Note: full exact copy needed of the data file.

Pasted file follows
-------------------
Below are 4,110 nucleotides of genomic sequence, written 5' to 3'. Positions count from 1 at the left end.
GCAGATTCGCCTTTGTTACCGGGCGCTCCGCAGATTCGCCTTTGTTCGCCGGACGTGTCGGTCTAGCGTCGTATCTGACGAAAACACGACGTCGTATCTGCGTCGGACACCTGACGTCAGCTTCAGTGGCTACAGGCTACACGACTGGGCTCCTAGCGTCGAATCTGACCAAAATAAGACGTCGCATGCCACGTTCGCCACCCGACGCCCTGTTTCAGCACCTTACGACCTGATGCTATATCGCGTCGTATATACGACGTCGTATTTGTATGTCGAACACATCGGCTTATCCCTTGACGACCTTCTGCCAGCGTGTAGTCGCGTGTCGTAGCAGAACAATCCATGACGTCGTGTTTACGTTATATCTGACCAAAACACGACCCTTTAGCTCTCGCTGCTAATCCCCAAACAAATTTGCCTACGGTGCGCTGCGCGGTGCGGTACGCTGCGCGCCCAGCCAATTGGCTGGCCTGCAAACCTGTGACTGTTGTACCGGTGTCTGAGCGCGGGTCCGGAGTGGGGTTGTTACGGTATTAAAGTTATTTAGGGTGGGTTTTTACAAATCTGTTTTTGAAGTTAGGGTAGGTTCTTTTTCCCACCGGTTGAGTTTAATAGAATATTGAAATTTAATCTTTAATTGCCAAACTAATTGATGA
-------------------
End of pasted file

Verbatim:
Below are 4,110 nucleotides of genomic sequence, written 5' to 3'. Positions count from 1 at the left end.
GCAGATTCGCCTTTGTTACCGGGCGCTCCGCAGATTCGCCTTTGTTCGCCGGACGTGTCGGTCTAGCGTCGTATCTGACGAAAACACGACGTCGTATCTGCGTCGGACACCTGACGTCAGCTTCAGTGGCTACAGGCTACACGACTGGGCTCCTAGCGTCGAATCTGACCAAAATAAGACGTCGCATGCCACGTTCGCCACCCGACGCCCTGTTTCAGCACCTTACGACCTGATGCTATATCGCGTCGTATATACGACGTCGTATTTGTATGTCGAACACATCGGCTTATCCCTTGACGACCTTCTGCCAGCGTGTAGTCGCGTGTCGTAGCAGAACAATCCATGACGTCGTGTTTACGTTATATCTGACCAAAACACGACCCTTTAGCTCTCGCTGCTAATCCCCAAACAAATTTGCCTACGGTGCGCTGCGCGGTGCGGTACGCTGCGCGCCCAGCCAATTGGCTGGCCTGCAAACCTGTGACTGTTGTACCGGTGTCTGAGCGCGGGTCCGGAGTGGGGTTGTTACGGTATTAAAGTTATTTAGGGTGGGTTTTTACAAATCTGTTTTTGAAGTTAGGGTAGGTTCTTTTTCCCACCGGTTGAGTTTAATAGAATATTGAAATTTAATCTTTAATTGCCAAACTAATTGATGA